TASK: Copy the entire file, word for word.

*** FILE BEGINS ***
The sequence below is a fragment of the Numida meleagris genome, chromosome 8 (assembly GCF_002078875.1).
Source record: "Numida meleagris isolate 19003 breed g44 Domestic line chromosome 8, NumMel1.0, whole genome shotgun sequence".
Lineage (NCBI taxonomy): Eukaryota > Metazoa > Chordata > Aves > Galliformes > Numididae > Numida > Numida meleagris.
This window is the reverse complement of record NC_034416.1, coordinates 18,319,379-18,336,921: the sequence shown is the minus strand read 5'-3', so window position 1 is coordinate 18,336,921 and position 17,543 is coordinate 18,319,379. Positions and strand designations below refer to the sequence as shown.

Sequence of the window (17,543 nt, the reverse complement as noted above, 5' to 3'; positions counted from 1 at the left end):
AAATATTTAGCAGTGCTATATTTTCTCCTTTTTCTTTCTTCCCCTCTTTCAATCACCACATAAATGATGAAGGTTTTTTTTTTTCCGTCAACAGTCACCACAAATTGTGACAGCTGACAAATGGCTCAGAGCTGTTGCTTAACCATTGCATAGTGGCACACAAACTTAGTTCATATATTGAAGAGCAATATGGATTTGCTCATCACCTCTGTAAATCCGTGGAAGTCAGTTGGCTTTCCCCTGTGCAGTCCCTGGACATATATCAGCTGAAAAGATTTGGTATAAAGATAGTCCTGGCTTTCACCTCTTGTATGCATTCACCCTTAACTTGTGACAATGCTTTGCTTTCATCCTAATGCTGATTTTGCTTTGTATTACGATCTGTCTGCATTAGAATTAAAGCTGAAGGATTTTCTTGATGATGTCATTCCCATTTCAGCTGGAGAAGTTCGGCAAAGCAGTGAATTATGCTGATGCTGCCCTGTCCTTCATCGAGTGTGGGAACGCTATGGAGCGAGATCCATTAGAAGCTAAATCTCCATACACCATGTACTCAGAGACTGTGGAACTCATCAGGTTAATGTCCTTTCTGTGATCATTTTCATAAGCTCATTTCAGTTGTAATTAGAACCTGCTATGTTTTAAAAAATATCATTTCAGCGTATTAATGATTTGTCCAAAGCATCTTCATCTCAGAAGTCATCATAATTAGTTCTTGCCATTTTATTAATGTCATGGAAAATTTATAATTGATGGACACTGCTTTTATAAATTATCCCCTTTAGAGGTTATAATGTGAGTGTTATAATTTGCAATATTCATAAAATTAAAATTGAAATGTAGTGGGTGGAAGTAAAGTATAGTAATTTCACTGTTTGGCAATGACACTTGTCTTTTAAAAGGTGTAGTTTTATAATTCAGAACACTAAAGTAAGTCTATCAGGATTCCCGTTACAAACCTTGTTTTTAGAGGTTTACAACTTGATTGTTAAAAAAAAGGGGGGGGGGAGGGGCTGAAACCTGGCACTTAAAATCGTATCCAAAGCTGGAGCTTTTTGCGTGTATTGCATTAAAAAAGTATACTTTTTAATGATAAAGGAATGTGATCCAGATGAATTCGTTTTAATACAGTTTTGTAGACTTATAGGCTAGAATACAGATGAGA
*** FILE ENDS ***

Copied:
The sequence below is a fragment of the Numida meleagris genome, chromosome 8 (assembly GCF_002078875.1).
Source record: "Numida meleagris isolate 19003 breed g44 Domestic line chromosome 8, NumMel1.0, whole genome shotgun sequence".
Lineage (NCBI taxonomy): Eukaryota > Metazoa > Chordata > Aves > Galliformes > Numididae > Numida > Numida meleagris.
This window is the reverse complement of record NC_034416.1, coordinates 18,319,379-18,336,921: the sequence shown is the minus strand read 5'-3', so window position 1 is coordinate 18,336,921 and position 17,543 is coordinate 18,319,379. Positions and strand designations below refer to the sequence as shown.

Sequence of the window (17,543 nt, the reverse complement as noted above, 5' to 3'; positions counted from 1 at the left end):
AAATATTTAGCAGTGCTATATTTTCTCCTTTTTCTTTCTTCCCCTCTTTCAATCACCACATAAATGATGAAGGTTTTTTTTTTTCCGTCAACAGTCACCACAAATTGTGACAGCTGACAAATGGCTCAGAGCTGTTGCTTAACCATTGCATAGTGGCACACAAACTTAGTTCATATATTGAAGAGCAATATGGATTTGCTCATCACCTCTGTAAATCCGTGGAAGTCAGTTGGCTTTCCCCTGTGCAGTCCCTGGACATATATCAGCTGAAAAGATTTGGTATAAAGATAGTCCTGGCTTTCACCTCTTGTATGCATTCACCCTTAACTTGTGACAATGCTTTGCTTTCATCCTAATGCTGATTTTGCTTTGTATTACGATCTGTCTGCATTAGAATTAAAGCTGAAGGATTTTCTTGATGATGTCATTCCCATTTCAGCTGGAGAAGTTCGGCAAAGCAGTGAATTATGCTGATGCTGCCCTGTCCTTCATCGAGTGTGGGAACGCTATGGAGCGAGATCCATTAGAAGCTAAATCTCCATACACCATGTACTCAGAGACTGTGGAACTCATCAGGTTAATGTCCTTTCTGTGATCATTTTCATAAGCTCATTTCAGTTGTAATTAGAACCTGCTATGTTTTAAAAAATATCATTTCAGCGTATTAATGATTTGTCCAAAGCATCTTCATCTCAGAAGTCATCATAATTAGTTCTTGCCATTTTATTAATGTCATGGAAAATTTATAATTGATGGACACTGCTTTTATAAATTATCCCCTTTAGAGGTTATAATGTGAGTGTTATAATTTGCAATATTCATAAAATTAAAATTGAAATGTAGTGGGTGGAAGTAAAGTATAGTAATTTCACTGTTTGGCAATGACACTTGTCTTTTAAAAGGTGTAGTTTTATAATTCAGAACACTAAAGTAAGTCTATCAGGATTCCCGTTACAAACCTTGTTTTTAGAGGTTTACAACTTGATTGTTAAAAAAAAGGGGGGGGGGAGGGGCTGAAACCTGGCACTTAAAATCGTATCCAAAGCTGGAGCTTTTTGCGTGTATTGCATTAAAAAAGTATACTTTTTAATGATAAAGGAATGTGATCCAGATGAATTCGTTTTAATACAGTTTTGTAGACTTATAGGCTAGAATACAGATGAGA